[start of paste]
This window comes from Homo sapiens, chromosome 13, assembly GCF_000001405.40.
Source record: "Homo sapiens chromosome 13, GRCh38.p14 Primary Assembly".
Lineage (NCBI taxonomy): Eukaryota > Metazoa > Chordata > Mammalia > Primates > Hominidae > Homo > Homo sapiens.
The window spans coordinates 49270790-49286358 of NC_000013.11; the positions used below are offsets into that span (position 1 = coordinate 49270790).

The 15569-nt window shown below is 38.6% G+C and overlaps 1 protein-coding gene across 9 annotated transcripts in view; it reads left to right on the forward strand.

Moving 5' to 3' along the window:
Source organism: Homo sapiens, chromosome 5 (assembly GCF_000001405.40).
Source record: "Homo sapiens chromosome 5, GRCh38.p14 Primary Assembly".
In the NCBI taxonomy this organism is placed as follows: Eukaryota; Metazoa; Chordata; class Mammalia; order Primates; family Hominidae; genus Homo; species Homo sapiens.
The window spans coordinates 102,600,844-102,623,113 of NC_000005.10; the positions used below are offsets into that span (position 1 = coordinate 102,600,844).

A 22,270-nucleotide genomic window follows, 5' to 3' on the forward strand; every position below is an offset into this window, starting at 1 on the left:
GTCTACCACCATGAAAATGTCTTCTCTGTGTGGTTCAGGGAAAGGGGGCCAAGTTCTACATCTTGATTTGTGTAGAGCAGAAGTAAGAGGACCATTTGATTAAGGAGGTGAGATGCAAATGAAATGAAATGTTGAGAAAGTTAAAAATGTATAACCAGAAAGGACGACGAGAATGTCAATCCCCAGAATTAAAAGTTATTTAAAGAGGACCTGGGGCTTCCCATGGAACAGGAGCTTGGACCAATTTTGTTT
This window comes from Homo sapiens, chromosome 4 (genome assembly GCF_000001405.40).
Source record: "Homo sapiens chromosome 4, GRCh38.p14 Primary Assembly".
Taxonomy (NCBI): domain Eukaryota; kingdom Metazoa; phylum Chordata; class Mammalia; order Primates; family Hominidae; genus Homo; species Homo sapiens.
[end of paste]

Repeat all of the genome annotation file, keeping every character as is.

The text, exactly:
This window comes from Homo sapiens, chromosome 13, assembly GCF_000001405.40.
Source record: "Homo sapiens chromosome 13, GRCh38.p14 Primary Assembly".
Lineage (NCBI taxonomy): Eukaryota > Metazoa > Chordata > Mammalia > Primates > Hominidae > Homo > Homo sapiens.
The window spans coordinates 49270790-49286358 of NC_000013.11; the positions used below are offsets into that span (position 1 = coordinate 49270790).

The 15569-nt window shown below is 38.6% G+C and overlaps 1 protein-coding gene across 9 annotated transcripts in view; it reads left to right on the forward strand.

Moving 5' to 3' along the window:
Source organism: Homo sapiens, chromosome 5 (assembly GCF_000001405.40).
Source record: "Homo sapiens chromosome 5, GRCh38.p14 Primary Assembly".
In the NCBI taxonomy this organism is placed as follows: Eukaryota; Metazoa; Chordata; class Mammalia; order Primates; family Hominidae; genus Homo; species Homo sapiens.
The window spans coordinates 102,600,844-102,623,113 of NC_000005.10; the positions used below are offsets into that span (position 1 = coordinate 102,600,844).

A 22,270-nucleotide genomic window follows, 5' to 3' on the forward strand; every position below is an offset into this window, starting at 1 on the left:
GTCTACCACCATGAAAATGTCTTCTCTGTGTGGTTCAGGGAAAGGGGGCCAAGTTCTACATCTTGATTTGTGTAGAGCAGAAGTAAGAGGACCATTTGATTAAGGAGGTGAGATGCAAATGAAATGAAATGTTGAGAAAGTTAAAAATGTATAACCAGAAAGGACGACGAGAATGTCAATCCCCAGAATTAAAAGTTATTTAAAGAGGACCTGGGGCTTCCCATGGAACAGGAGCTTGGACCAATTTTGTTT
This window comes from Homo sapiens, chromosome 4 (genome assembly GCF_000001405.40).
Source record: "Homo sapiens chromosome 4, GRCh38.p14 Primary Assembly".
Taxonomy (NCBI): domain Eukaryota; kingdom Metazoa; phylum Chordata; class Mammalia; order Primates; family Hominidae; genus Homo; species Homo sapiens.